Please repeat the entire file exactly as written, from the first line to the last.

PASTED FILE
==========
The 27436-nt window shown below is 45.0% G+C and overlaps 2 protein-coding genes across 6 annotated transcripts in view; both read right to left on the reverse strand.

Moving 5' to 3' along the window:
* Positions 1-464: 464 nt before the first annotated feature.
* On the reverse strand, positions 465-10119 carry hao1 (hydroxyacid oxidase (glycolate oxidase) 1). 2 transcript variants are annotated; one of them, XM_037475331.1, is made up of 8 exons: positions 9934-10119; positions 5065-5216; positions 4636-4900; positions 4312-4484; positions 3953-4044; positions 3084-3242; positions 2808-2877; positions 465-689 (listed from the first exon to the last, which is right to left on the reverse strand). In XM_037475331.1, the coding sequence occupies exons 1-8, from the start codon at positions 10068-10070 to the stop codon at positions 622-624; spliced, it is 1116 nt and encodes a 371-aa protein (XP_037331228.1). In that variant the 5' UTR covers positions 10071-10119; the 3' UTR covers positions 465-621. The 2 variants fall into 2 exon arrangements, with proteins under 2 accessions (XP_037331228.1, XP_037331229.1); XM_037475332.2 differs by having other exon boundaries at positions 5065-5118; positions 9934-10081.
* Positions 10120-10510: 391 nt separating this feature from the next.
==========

The 27436-nt window shown below is 45.0% G+C and overlaps 2 protein-coding genes across 6 annotated transcripts in view; both read right to left on the reverse strand.

Moving 5' to 3' along the window:
* Positions 1-464: 464 nt before the first annotated feature.
* On the reverse strand, positions 465-10119 carry hao1 (hydroxyacid oxidase (glycolate oxidase) 1). 2 transcript variants are annotated; one of them, XM_037475331.1, is made up of 8 exons: positions 9934-10119; positions 5065-5216; positions 4636-4900; positions 4312-4484; positions 3953-4044; positions 3084-3242; positions 2808-2877; positions 465-689 (listed from the first exon to the last, which is right to left on the reverse strand). In XM_037475331.1, the coding sequence occupies exons 1-8, from the start codon at positions 10068-10070 to the stop codon at positions 622-624; spliced, it is 1116 nt and encodes a 371-aa protein (XP_037331228.1). In that variant the 5' UTR covers positions 10071-10119; the 3' UTR covers positions 465-621. The 2 variants fall into 2 exon arrangements, with proteins under 2 accessions (XP_037331228.1, XP_037331229.1); XM_037475332.2 differs by having other exon boundaries at positions 5065-5118; positions 9934-10081.
* Positions 10120-10510: 391 nt separating this feature from the next.